Frances E. W. HarperArthur AsheEllen Craft and William CraftEloise GreenfieldMelba Patillo BealsRosa ParksClaude McKaySojourner TruthFelicia R. LeeBooker T. WashingtonPaul Laurence DunbarLangston HughesConstance Garcia-BarrioPatrice GainesArna BontempsW. E. B. Du BoisGeorgia Douglas JohnsonOseola McCartyMary Church TerrellDr. Benjamin S. CarsonCornelia Walker Bailey and Christena BledsoeJulius LesterSusan L. TaylorNella LarsenC.A. TindleyCarolyn M. RodgersMaya AngelouLinda BrentSterling A. BrownAnne MoodyPaul Laurence DunbarOlaudah EquianoAlice WineJohn NewtonCharles W. ChesnuttItabari NjeriSterling A. BrownBooker T. WashingtonDorothy WestShirley CaesarChester HimesBuchi OffodileJames BaldwinWilliam J. FaulknerPhilippe WambaJoseph Seamon Cotter, Jr.James Weldon JohnsonBishop Richard AllenRuby DeeRobert HaydenFrankie Quimby and Doug QuimbyColin L. PowellAndrea LeeMary McLeod BethuneErnest J. GainesBooker T. WashingtonAnn PetryPhillis WheatleyGwendolyn BrooksAnita HillAsha BandeleJ. California CooperRosemary L. BrayPrivate Bert B. BaberoLorene CaryRobert HaydenHank AaronDebra DickersonJames WhitfieldSarah Louise Delany and Annie Elizabeth DelanyAlice Moore Dunbar-NelsonElla BakerAlma B. AndrozzoRoger D. AbrahamsMarian Wright EdelmanFrances E. W. HarperOseola McCartyE. A. MarkhamAlice ChildressTherese Folkes PlairNella LarsenFanny Jackson
Introductionp. xi
Couragep. 1
"Vashti"p. 3
from Days of Gracep. 8
from Biography of an American Bondman, by His Daughter, Josephine Brownp. 13
"Harriet Tubman"p. 17
from Warriors Don't Cryp. 19
from Rosa Parks: My Storyp. 26
"If We Must Die"p. 29
"Ar'n't I a Woman?"p. 31
"Coping: A Letter to a Child in a Difficult Time"p. 33
Diligencep. 37
from Up from Slaveryp. 40
"The Seedling"p. 42
"Mother to Son"p. 44
"The Ant Story"p. 46
from Laughing in the Darkp. 47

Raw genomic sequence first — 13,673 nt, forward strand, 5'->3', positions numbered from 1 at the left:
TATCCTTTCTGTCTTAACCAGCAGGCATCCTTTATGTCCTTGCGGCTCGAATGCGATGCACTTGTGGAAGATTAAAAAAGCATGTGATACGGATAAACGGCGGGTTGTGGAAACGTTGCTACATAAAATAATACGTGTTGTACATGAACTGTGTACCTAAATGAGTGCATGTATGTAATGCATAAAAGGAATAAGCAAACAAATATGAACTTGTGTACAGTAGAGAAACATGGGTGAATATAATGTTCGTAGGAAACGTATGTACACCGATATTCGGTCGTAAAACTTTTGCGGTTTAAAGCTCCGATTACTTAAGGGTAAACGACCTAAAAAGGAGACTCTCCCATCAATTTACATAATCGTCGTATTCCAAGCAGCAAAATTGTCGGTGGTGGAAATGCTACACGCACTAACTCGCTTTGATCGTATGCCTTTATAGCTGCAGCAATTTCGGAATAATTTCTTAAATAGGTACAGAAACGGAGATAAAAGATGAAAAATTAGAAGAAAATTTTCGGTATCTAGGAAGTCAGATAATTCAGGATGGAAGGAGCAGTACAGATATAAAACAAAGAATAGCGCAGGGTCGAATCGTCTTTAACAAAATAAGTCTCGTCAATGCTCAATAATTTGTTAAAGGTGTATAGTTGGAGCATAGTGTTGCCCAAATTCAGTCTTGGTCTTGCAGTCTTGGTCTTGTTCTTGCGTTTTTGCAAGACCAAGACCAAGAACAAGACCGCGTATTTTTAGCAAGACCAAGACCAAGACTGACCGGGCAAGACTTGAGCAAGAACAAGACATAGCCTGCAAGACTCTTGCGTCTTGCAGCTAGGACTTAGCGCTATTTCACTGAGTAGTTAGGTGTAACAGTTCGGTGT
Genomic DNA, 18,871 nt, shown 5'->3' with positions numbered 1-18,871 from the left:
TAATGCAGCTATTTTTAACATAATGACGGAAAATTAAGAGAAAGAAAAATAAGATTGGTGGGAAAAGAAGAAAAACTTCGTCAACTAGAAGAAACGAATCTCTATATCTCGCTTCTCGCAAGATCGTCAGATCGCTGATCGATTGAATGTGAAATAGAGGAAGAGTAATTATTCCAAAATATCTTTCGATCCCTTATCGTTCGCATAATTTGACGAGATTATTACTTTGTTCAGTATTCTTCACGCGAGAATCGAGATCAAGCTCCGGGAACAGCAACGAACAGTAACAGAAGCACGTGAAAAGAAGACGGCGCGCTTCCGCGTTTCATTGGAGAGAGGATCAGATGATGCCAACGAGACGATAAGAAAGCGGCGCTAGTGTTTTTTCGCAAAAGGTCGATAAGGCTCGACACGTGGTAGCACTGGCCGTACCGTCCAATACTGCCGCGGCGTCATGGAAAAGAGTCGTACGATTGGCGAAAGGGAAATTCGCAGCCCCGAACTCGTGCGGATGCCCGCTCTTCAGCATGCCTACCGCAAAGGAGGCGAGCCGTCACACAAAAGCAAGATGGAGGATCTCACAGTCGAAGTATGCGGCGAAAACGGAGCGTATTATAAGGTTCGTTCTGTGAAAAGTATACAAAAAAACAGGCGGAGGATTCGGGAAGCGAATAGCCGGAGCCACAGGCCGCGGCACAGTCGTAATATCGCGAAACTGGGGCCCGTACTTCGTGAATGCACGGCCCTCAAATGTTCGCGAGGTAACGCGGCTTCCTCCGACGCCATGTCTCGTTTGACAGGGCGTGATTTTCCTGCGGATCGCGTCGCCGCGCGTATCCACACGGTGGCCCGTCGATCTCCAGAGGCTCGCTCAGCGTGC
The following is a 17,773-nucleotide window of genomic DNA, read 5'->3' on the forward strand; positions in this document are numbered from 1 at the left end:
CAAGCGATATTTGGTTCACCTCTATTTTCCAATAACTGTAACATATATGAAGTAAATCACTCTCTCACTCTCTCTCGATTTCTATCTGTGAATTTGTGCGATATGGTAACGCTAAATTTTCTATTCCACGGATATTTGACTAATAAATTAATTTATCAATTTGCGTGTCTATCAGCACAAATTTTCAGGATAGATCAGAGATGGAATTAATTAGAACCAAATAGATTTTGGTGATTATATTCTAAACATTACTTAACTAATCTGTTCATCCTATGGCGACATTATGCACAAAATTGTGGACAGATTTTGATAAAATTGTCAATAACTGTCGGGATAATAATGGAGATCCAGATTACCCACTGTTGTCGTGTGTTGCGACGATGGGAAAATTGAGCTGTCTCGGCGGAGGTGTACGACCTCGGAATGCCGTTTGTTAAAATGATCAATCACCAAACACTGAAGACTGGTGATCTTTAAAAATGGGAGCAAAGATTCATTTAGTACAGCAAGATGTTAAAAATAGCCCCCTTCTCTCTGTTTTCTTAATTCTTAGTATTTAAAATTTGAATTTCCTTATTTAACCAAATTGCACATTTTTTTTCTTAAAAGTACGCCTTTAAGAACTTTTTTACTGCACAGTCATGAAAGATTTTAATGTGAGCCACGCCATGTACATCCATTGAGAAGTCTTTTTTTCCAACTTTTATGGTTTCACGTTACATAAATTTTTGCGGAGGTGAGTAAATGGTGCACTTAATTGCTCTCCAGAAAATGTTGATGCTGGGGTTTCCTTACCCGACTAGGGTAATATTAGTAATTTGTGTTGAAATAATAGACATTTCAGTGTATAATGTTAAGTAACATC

"A Black Man Talks of Reaping"p. 50
from What the Negro Wantsp. 52
"The Black Runner"p. 58
from An Oral History with Miss Oseola McCartyp. 59
from A Colored Woman in a White Worldp. 63
Faithp. 65
from Gifted Handsp. 67
from God, Dr. Buzzard, and the Bolito Manp. 76
"Guide My Feet"p. 79
"People Who Could Fly"p. 81
from In the Spiritp. 85
"There Is a Balm in Gilead"p. 88
"The Woman with an Issue of Blood"p. 89
from Quicksandp. 91
"Stand by Me"p. 98
"how i got ovah II/It Is Deep II"p. 100
Forbearancep. 103
from I Know Why the Caged Bird Singsp. 105
from Incidents in the Life of a Slave Girlp. 110
"Strong Men"p. 115
from Coming of Age in Mississippip. 119
"Jesus Before the High Priest"p. 125
"Sympathy"p. 127
"Joshua Fit de Battle of Jericho"p. 129
from The Interesting Narrative of the Life of Olaudah Equiano, or Gustavus Vassa, The African, Written by Himselfp. 130
"Keep Your Eyes on the Prize"p. 138
Forgivenessp. 141
"Amazing Grace"p. 143
"The Partners"p. 146
from Every Good-Bye Ain't Gonep. 157
"After the Storm"p. 164
"The Unforgiving Slave"p. 166
Honestyp. 169
from Up from Slaveryp. 170
"Jack in the Pot"p. 173
from The Lady, the Melody, and the Wordp. 190
"Mama's Missionary Money"p. 193
"The River Demon"p. 201
Lovep. 207
"My Dungeon Shook"p. 209
"How the Slaves Helped Each Other"p. 214
from Kinshipp. 218
"Black Baby"p. 223
I Corinthians 13p. 225
from Along This Wayp. 228
from The Life Experience and Gospel Labors of the Rt. Rev. Richard Allenp. 233
"Aunt Zurletha"p. 235
"Those Winter Sundays"p. 242
Loyaltyp. 245
"The Ibo Landing Story," as told to Marian Barnesp. 247
from My American Journeyp. 249
from Sarah Phillippsp. 255
Ruth and Naomip. 260
from The Lesson of Tolerancep. 263
from A Lesson Before Dyingp. 268
"Jubilee Thanksgiving Address"p. 276
Prudencep. 281
from The Streetp. 283
"An Hymn to the Evening"p. 288
"We Real Cool"p. 290
from Speaking Truth to Powerp. 292
from The Prisoner's Wifep. 295
from In Search of Satisfactionp. 298
from Unafraid of the Darkp. 300
from Taps for a Jim Crow Armyp. 302
Responsibilityp. 305
from Black Icep. 307
"Frederick Douglass"p. 311
from If I Had a Hammerp. 313
from An American Storyp. 319
"Parable of the Talents"p. 321
"Self-Reliance"p. 323
Servicep. 329
from Having Our Sayp. 332
"I Sit and Sew"p. 336
from Black Women in White Americap. 338
"If I Can Help Somebody as I Pass Along"p. 343
"Salt, Sauce, and Spice, Onion Leaves, Pepper, and Drippings"p. 344
from The Measure of Our Successp. 348
"Go Work in My Vineyard"p. 350
from An Oral History with Miss Oseola McCartyp. 353
Trustworthinessp. 357
"Mammie's Form at the Post Office"p. 359
"The Pocketbook Game"p. 364
"The Clay Pots"p. 367
"Sanctuary"p. 369
Jonathan and Davidp. 376
"Letter to Frederick Douglass"p. 380
Acknowledgments and Sourcesp. 383